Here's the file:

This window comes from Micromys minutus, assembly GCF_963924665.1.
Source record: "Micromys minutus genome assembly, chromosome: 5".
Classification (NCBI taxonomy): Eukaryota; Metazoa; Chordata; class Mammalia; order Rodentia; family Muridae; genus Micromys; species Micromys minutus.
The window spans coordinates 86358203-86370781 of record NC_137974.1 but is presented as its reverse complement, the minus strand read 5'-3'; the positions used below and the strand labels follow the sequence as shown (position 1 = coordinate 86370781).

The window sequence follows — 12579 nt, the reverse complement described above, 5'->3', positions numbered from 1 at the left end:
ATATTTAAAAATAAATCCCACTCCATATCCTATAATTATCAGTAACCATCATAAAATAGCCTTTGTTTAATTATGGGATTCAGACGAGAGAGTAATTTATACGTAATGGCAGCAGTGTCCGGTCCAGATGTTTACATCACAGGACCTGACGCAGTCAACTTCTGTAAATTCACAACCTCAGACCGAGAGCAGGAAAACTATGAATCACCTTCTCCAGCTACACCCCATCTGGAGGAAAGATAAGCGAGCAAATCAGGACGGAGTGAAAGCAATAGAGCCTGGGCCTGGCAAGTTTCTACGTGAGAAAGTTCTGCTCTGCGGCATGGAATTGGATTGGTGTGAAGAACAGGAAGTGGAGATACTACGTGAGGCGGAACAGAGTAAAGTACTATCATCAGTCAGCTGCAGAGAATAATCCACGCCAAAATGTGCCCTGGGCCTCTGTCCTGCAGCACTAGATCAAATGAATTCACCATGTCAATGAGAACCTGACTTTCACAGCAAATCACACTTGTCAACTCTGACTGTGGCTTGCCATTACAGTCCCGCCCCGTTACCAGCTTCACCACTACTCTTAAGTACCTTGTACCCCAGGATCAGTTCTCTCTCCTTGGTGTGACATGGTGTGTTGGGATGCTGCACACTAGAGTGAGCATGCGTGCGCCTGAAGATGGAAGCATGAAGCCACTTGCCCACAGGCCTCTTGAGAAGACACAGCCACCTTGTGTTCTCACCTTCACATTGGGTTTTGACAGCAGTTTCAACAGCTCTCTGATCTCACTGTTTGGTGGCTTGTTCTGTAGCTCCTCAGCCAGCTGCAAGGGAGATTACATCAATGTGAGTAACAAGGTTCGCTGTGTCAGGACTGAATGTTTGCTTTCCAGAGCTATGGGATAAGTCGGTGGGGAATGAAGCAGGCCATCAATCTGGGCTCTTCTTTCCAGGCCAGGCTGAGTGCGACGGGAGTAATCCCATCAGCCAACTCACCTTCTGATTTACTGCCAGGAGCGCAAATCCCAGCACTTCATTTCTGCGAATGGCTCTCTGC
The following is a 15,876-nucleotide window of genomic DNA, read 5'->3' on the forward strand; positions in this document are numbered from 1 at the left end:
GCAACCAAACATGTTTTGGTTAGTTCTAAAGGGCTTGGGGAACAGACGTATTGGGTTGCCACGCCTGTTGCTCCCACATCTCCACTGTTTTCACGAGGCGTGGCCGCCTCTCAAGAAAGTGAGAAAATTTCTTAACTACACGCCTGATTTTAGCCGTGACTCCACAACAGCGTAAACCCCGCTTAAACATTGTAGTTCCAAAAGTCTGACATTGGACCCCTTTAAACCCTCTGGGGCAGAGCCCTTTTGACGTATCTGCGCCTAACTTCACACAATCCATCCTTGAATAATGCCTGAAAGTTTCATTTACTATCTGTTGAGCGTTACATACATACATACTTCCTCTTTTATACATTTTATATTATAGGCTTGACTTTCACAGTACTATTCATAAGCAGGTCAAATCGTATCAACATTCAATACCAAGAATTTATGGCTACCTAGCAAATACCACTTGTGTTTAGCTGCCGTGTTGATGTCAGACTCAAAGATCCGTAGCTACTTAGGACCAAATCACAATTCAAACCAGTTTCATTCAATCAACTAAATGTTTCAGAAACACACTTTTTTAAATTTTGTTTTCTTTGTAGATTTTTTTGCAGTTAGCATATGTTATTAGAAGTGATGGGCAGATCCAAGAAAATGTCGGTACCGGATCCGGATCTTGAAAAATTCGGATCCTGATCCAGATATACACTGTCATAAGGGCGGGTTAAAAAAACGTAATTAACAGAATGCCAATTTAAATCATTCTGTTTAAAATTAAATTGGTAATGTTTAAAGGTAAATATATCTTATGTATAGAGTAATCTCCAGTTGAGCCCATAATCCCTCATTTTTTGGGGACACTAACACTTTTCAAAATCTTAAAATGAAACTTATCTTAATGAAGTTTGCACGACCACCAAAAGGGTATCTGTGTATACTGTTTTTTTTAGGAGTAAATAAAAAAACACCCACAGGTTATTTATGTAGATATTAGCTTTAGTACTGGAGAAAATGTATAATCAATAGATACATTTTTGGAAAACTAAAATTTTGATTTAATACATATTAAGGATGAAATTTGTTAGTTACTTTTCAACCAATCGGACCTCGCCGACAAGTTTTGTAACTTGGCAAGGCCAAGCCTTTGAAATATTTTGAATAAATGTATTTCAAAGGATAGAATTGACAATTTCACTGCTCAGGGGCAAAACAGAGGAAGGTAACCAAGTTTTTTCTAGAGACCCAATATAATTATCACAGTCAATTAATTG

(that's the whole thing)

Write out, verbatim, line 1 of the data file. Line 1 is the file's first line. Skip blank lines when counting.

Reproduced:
This window comes from Micromys minutus, assembly GCF_963924665.1.